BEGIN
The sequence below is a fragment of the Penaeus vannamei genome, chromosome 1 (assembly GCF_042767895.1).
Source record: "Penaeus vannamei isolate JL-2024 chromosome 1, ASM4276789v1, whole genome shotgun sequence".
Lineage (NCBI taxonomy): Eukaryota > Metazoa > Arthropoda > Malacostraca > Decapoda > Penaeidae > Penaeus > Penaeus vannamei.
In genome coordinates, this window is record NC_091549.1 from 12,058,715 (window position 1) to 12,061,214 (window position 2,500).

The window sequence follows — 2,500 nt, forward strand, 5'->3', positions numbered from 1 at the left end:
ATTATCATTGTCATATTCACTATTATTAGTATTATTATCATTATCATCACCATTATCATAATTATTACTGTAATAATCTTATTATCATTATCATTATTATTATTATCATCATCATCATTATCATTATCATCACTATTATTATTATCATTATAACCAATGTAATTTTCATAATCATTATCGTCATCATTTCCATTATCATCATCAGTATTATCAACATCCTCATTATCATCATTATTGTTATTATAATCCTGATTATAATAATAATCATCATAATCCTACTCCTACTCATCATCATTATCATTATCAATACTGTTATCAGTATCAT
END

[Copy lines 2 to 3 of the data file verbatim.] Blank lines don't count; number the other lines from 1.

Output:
Source record: "Penaeus vannamei isolate JL-2024 chromosome 1, ASM4276789v1, whole genome shotgun sequence".
Lineage (NCBI taxonomy): Eukaryota > Metazoa > Arthropoda > Malacostraca > Decapoda > Penaeidae > Penaeus > Penaeus vannamei.